Terex Cranes holds up as group profits slump
By Euan Youdale12 February 2009
Terex Cranes saw net sales rise 10% in the fourth quarter of 2008, amounting to US$729.4 million, compared to the same period in 2007.
The growth was in stark contrast to the group's overall fortunes in the 2008 financial year. Terex booked a $460 million impairment charge in the fourth quarter, giving it an operating loss of $392 million for the three months. Net sales for the quarter were $2.08 billion, down 20% on 2007.
The charge in the fourth quarter, which related to write-downs of goodwill in the company's construction, road building and utility products businesses, took the company's net profit for the full year down to just $72 million, a near 90% fall on the figure of $614 million seen in 2007. Sales in 2008 were up 8% on 2007 at $9.89 billion.
Crane segment net sales, excluding the translation effect of foreign currency, increased by about 18%. "Favorable pricing and sales volume for high capacity cranes, including crawler cranes, all terrain cranes and rough terrain cranes, more than offset continued softness in boom trucks and highway truck cranes and recent softening in tower cranes," Terex reported.
Operating income rose to $100.9 million in the crane segment, compared to $83.7 million during the same period in 2007. The increase was primarily due to increased volume, favorable pricing and product mix, added the company. The segment's backlog was down 4% on the 2007 financial year fourth quarter and was flat compared to the end of the third quarter 2008.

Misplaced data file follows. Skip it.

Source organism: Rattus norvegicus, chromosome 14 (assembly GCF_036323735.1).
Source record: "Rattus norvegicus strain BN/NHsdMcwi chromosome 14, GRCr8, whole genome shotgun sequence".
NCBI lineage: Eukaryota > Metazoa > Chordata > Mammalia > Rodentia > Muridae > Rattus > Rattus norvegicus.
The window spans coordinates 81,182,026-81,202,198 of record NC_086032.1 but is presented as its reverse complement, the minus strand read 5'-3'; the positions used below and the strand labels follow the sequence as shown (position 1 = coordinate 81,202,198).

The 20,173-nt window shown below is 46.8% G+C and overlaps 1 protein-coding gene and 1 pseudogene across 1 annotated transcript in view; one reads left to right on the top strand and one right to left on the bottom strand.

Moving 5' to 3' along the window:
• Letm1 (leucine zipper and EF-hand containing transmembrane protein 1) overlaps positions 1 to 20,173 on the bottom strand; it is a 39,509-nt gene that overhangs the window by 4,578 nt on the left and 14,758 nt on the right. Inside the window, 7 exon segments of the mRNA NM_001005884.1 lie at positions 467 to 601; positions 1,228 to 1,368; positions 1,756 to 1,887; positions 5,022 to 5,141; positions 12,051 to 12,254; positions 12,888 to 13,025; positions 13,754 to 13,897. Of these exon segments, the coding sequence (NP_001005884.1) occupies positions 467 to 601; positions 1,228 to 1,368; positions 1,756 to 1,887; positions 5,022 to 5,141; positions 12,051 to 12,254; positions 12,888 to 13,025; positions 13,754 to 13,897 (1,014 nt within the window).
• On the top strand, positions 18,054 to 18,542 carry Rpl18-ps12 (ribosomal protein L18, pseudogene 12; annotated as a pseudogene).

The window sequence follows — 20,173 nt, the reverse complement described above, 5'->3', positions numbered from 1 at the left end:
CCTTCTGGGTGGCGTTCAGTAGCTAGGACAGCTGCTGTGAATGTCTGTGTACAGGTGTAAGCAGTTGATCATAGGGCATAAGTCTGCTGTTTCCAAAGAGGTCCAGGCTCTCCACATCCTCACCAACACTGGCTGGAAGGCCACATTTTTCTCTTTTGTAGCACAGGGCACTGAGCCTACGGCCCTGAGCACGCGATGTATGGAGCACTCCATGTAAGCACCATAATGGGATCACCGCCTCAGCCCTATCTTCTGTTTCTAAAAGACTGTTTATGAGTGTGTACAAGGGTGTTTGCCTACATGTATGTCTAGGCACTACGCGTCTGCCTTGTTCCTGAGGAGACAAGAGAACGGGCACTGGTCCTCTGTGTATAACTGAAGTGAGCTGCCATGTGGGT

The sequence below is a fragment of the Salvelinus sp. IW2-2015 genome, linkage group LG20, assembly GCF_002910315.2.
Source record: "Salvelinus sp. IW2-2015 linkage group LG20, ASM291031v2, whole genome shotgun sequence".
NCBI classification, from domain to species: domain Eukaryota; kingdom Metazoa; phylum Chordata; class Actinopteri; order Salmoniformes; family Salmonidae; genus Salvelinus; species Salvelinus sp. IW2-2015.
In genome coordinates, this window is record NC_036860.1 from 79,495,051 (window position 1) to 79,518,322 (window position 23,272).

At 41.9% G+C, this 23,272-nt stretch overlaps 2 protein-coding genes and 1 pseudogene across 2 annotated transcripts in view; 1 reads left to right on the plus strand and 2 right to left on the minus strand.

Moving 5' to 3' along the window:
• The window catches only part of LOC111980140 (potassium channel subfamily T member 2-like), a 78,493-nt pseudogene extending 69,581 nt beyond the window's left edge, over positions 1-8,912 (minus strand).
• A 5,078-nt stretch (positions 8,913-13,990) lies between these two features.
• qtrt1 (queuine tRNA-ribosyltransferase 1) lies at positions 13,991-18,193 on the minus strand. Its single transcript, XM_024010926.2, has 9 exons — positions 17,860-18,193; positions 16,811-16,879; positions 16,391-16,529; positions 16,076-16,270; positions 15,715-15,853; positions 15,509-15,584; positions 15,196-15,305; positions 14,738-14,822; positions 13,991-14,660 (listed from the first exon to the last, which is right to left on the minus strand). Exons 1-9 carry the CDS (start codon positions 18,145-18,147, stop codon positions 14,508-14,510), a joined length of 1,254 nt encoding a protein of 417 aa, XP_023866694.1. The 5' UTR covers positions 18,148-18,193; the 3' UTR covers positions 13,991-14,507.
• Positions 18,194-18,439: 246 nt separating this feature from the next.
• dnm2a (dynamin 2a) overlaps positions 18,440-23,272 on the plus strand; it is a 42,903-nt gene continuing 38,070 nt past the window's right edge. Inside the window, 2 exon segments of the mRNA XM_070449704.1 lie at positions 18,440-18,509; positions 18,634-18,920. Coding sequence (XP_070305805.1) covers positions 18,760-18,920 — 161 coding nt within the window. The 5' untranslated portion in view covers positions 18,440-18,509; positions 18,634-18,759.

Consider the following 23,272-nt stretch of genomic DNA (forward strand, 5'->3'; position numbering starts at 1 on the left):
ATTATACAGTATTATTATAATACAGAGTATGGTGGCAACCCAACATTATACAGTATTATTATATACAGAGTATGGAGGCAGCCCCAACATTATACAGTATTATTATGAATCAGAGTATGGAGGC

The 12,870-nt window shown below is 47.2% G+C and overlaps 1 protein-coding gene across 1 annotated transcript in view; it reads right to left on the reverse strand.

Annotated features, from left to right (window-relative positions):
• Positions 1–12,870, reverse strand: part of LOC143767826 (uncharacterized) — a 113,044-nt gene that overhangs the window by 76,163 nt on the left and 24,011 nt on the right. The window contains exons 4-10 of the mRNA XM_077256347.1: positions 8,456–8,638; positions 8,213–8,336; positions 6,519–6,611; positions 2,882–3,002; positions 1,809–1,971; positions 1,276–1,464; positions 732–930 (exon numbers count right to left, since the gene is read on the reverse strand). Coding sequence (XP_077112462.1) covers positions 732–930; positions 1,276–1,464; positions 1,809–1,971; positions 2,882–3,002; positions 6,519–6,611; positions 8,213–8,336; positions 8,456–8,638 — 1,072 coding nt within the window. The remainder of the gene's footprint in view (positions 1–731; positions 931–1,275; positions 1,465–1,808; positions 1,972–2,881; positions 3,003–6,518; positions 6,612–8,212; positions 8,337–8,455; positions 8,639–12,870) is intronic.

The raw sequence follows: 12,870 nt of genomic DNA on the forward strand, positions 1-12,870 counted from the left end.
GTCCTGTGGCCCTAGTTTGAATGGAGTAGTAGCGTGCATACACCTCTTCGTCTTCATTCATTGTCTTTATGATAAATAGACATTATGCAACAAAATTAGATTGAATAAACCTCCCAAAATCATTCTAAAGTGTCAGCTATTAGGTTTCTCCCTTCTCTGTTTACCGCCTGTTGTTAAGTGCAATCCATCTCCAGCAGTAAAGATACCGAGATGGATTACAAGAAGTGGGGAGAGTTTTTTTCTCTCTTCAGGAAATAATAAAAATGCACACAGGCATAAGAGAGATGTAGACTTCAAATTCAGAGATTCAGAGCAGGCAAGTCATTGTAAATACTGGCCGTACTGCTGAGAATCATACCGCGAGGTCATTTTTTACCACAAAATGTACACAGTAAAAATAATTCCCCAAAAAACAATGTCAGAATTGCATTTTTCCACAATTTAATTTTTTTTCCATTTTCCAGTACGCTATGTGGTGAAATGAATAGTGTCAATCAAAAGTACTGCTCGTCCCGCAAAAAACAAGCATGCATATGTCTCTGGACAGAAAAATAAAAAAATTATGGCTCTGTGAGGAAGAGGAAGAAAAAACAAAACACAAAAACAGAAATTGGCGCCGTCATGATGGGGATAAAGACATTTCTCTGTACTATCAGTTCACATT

Group backlog, however, was down 29.3% and 18.5%, compared to 31 December 2007 and 30 September 2008, respectively. This was mainly driven by significant reductions in orders for the aerial work platforms, materials processing and construction businesses, as well as the translation effect of foreign currency exchange rate changes, said the company.
Terex has also said it is likely to breach its credit covenants by the end of the first quarter. It is in discussions with its banks to renegotiate credit terms. A statement said, "Should the company not be able to obtain such consent or amendment, there could be adverse consequences to the company's liquidity."
Commenting on the events of 2008, chairman and CEO, Ron DeFeo, said, "The past year has been like no other - the first half of the year exhibited robust growth and expansion, while the second half of the year was severely impacted by the global credit crisis and economic deterioration, which drove significant declines in customer demand in our businesses."
For its outlook Terex has taken the unusual step of not providing any profit guidance for 2009. It says it expects sales to be down 30% to 35% on 2008 levels, which is to say $6.43 billion to $6.92 billion. "We will continue to take aggressive actions to reduce operating costs and improve our cash flow," added DeFeo.